At this rate, Bolivar’s hundred-year-old dream of a united South America will be realized by mid-March.

August 19, 2007

The Fine Line Between ‘Commentator’ and ‘Some Jackass with an Opinion’

The byline to yesterday’s Los Angeles Times story promises that if you read the article, you’ll be introduced to “commentators” who believe that Chavez’s proposed constitutional amendments constitute “a blow to democracy in the region.”

It’s always fun to take a look at who gets quoted in stories like this. I mean, hell, I’m a commentator, so are you. But the LA Times is a pretty sophisticated shop, with lots of access to the top minds and players on the world stage, so of course their “commentators” are top drawer.

Haha j/k. The Times quotes exactly two “commentators” concerned about the Venezuelan proposal, and the first one is some random dude who, swear to god, posted a comment on a blog in Mexico City comparing Hugo Chavez, unfavorably, with Darth Vader. The other one is a conservative Salvadorian ex-ambassador with ties to the Bush administration.

Two other commentators include a Colombian think-tanker and a Nicaraguan “political analyst,” but they are in favor of the proposal so their take didn’t make it into the headline.

Oh, and then way down at the bottom was this guy, an Ecuadorian analyst who inserted some relevant context. As it turns out,


Presidents Alberto Fujimori of Peru, Carlos Menem of Argentina and Alvaro Uribe of Colombia pushed through constitutional changes that enabled them to hold on to power longer than law prescribed.
I think we’ve cracked the code: history at the end, histrionics on top.

October 2, 2007

In Case You Were Wondering, Everyone’s Just Sort of Winging It

Defense Secretary Robert Gates is romping all over America’s Backyard™ this week, stopping off to visit such “top allies” like El Salvador and …um… “Other stops were not revealed.” Seriously. They aren’t going to tell us what countries he’s going to.

Scary, right? Or at least intriguing? Maybe something that a reporter might want to look into? Haha J/K.

Without any actual information, the crack journalists turn to the "analysts" who give us their super-informed "analysis." And so as always, the visit is maybe probably “aimed at countering the growing influence of Venezuelan President Hugo Chavez in the region,” because, as whipsmart analyst Michael Shifter notes, “The worrisome issue for the United States is, what is Chavez doing and what are his plans.” 'N stuff. And America's long slog toward borderline retardation continues...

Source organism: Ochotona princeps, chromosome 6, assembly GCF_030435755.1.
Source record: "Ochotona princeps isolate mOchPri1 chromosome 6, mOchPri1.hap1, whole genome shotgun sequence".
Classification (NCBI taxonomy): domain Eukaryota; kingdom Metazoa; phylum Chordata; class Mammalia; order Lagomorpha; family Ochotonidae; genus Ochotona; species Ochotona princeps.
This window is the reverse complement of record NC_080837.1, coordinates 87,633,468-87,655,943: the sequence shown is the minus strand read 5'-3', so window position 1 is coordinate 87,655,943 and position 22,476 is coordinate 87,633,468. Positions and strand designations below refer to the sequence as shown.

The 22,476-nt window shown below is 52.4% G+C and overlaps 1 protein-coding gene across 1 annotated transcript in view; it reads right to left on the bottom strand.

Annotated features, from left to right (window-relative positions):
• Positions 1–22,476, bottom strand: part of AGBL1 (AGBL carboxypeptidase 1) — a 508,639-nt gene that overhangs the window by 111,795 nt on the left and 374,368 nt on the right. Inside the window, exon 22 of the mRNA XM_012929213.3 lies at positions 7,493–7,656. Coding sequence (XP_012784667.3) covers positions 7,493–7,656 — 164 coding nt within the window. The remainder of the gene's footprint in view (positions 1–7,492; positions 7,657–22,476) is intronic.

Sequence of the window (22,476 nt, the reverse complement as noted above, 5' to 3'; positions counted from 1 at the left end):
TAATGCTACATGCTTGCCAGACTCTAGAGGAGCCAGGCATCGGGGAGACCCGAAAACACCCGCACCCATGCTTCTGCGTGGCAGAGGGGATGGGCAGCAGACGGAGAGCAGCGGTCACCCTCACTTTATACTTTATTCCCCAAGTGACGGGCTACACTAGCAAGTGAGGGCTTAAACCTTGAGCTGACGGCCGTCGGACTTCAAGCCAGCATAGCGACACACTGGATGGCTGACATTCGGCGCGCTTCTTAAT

October 22, 2007

Everyone’s Smarter Than Ricardo Hausmann!

ourhaus.jpg

Can anybody explain how Harvard economist Ricardo Hausmann still has a career? Let’s recap: back in 1989, when he and fellow smartypants Venezuelan Moises Naim were economic advisors to soon-to-be-disgraced president Carlos Andres Perez, they introduced the brilliant “shock package" into the economy that led to riots and repression and mass graves in Venezuela’s worst human rights disaster in history. Back then everything he touched turned to shitburger, and it’s all been sort of been downhill ever since.

Continue reading "Everyone’s Smarter Than Ricardo Hausmann!" »

November 26, 2007

Credible Source Watch

There should be a rule that any journalist citing polls from the Venezuelan firm Datanalysis make note of the following quote from the company’s president five years ago:


The Los Angeles Times quoted [José Antonio] Gil on what to do: "And he can see only one way out of the political crisis surrounding President Hugo Chávez. 'He has to be killed,' he said, using his finger to stab the table in his office far above this capital's filthy streets. 'He has to be killed.'"

UPDATE: Some people were having trouble accessing the link above. You can also find the story here.

November 28, 2007

Because Why Check These Things?

Über-dubious Venezulean polling firm Datanalisis made headlines in all the major outlets this week with their Chavez-is-going-down results—don’t miss the fawning coverage from AP, Reuters, The Miami Herald (natch) and The Guardian (sigh).